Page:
On our last day in Kyoto we spent a few hours in Gion. Initially we had plans to explore Nara, but the weather was bad, it was cold and rainy and we did not want to venture too much outside. We wanted to stay close to coffee, tea and cheese cakes – which sounded like a good plan for the day, given that Gion has its fair share of coffee and tea houses.
The Gion district of Kyoto is known for its many geisha houses and traditional tea houses. The district originally developed in the Middle Ages, in front of the Yasaka Shrine (which we had already visited earlier). It was built to accommodate the needs of travelers and visitors to the shrine. It eventually evolved to become one of the most exclusive and well-known geisha districts in all of Japan.
The area has a high concentration of traditional wooden machiya merchant houses. That’s because property taxes were formerly based upon street frontage so the houses were built with narrow facades only five to six meters wide, but extend up to twenty meters in from the street.
We walked passed them until we reached Gion Corner, which is a traditional theatre, where Geisha perform for the public. We did not go inside, we just saw it from the outside and made our way back to the main street, where we found an old-style coffee shop selling strong coffee and amazing cheese cake. We had one piece and then another one.
Geishas are entertainers, women of the art and in Kyoto you can see quite a few of them. The real geiko and maiko don’t normally come out until it is dark or almost dark, when they are on their way to entertain people during their dinner at one of the tea houses or restaurants in Gion. However, during daytime you can see quite a few geishas wandering the streets of Kyoto. Chances are high that you are actually looking at a tourist, dressed up as a geisha (you can rent the wonderful clothes with make-up for a few hours). You can tell a geisha is a tourist when she stops and giggles at you, when you are trying to take a picture!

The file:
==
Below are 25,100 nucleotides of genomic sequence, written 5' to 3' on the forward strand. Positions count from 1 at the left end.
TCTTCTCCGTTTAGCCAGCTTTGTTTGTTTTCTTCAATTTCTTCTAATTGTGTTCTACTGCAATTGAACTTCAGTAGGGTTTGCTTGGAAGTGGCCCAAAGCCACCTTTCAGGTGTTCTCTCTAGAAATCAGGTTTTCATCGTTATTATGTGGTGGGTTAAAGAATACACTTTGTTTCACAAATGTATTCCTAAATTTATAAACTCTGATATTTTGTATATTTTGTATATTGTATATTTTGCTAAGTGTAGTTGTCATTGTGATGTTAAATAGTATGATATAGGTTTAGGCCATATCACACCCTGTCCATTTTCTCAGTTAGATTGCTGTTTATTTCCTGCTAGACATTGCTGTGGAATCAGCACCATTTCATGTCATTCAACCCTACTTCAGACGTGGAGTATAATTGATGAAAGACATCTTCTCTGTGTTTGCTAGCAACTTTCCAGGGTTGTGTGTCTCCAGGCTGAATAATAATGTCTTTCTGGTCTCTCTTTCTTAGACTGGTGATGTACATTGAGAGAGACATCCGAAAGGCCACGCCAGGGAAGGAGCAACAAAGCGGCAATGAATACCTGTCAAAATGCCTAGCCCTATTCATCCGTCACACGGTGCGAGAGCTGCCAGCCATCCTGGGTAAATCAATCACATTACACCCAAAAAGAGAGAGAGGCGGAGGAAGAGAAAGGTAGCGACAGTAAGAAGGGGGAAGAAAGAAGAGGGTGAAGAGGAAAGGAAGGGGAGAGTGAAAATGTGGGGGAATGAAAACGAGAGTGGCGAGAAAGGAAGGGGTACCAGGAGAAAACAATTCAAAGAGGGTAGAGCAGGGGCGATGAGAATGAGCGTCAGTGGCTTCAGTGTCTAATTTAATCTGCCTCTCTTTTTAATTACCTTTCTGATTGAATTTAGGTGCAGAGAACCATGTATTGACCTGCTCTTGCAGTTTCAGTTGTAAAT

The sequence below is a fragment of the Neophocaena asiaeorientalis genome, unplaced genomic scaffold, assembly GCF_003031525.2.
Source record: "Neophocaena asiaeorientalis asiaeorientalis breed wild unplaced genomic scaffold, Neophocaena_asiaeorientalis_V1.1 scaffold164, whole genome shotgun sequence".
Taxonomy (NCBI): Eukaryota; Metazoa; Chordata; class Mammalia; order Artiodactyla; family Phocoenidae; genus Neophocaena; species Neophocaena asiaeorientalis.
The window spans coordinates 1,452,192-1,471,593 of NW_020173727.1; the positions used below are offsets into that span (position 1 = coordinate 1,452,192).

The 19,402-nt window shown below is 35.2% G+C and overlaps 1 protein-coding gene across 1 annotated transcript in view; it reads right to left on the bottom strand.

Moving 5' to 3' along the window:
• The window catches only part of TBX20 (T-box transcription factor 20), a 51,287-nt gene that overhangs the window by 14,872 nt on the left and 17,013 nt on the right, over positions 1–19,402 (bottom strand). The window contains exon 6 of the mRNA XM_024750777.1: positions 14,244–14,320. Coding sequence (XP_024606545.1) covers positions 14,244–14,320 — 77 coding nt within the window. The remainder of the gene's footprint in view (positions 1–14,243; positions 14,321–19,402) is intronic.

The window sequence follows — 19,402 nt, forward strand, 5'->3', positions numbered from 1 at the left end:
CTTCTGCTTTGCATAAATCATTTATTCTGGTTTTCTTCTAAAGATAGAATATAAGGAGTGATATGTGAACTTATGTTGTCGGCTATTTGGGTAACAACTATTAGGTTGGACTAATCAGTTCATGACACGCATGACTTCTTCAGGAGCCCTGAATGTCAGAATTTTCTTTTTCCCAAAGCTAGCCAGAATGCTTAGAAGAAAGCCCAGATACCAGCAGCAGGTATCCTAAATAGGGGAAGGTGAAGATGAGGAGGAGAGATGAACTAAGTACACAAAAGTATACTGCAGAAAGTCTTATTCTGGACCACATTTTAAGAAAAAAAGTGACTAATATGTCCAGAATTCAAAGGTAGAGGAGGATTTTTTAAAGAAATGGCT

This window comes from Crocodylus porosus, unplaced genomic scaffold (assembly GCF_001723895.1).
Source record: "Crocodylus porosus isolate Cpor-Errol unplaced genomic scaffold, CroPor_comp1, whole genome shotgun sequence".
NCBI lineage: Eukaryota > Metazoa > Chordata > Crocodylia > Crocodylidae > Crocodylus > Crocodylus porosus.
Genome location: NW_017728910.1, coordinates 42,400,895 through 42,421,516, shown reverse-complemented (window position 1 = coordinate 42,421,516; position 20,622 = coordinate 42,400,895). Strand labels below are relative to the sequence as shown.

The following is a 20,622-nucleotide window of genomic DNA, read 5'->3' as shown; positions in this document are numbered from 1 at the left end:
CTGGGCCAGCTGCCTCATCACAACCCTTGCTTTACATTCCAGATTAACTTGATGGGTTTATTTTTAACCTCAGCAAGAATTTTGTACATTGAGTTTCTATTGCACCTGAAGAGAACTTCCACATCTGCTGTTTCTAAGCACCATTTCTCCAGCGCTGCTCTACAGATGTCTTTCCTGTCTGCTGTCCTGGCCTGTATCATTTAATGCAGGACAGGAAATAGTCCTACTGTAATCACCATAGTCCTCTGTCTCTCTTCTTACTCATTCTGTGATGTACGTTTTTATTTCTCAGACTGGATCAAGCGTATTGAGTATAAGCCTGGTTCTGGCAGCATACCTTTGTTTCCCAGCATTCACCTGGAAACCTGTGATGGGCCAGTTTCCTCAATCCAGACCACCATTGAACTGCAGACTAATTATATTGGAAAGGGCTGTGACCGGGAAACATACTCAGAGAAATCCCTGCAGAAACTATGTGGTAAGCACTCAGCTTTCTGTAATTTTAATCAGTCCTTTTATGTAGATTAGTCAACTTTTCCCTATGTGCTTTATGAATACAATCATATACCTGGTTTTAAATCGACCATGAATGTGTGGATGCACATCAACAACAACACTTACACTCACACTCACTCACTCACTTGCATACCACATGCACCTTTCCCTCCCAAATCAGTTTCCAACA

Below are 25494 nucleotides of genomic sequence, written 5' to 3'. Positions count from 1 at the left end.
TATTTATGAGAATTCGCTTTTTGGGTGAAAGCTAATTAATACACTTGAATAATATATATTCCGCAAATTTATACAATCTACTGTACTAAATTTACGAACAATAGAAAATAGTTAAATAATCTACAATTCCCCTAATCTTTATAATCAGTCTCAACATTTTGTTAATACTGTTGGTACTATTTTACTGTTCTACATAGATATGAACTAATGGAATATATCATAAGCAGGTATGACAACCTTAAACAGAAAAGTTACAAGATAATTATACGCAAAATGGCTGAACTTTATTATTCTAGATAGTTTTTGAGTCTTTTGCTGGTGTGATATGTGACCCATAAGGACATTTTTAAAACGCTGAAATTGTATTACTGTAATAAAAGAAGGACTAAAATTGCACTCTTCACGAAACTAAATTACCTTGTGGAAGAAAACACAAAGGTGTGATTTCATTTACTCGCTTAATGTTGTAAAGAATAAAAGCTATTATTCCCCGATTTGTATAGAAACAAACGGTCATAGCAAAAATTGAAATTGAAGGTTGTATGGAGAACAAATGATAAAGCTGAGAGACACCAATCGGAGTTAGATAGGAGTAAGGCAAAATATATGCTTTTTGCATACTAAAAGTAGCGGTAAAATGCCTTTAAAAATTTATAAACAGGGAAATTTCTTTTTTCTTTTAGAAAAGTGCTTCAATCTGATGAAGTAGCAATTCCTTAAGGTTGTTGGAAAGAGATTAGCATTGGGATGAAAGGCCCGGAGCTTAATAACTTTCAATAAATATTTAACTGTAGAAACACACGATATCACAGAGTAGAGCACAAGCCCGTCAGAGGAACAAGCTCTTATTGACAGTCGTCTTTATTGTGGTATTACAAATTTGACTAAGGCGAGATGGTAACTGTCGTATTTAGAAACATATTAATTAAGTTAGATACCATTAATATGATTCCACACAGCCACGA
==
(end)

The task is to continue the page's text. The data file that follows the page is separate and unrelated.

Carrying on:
We saw quite a few geishas-for-one-day during our visit to the Kiyomizudera temple and the surrounding area.
We even bumped into this nice pair, who are mother and daughter (both are tourists too). Their husband and father was taking a picture of them, Patrick was approaching him and asked if he could take a picture too and then the family insisted of taking the picture with us. That was very nice of them.
We continued our stroll around Gion, but now it was already starting to become evening – the light of the day was slowly going away. We took a few more pictures of the quiet back streets of Gion and then started to look for a nice, simple yakitori place to have dinner.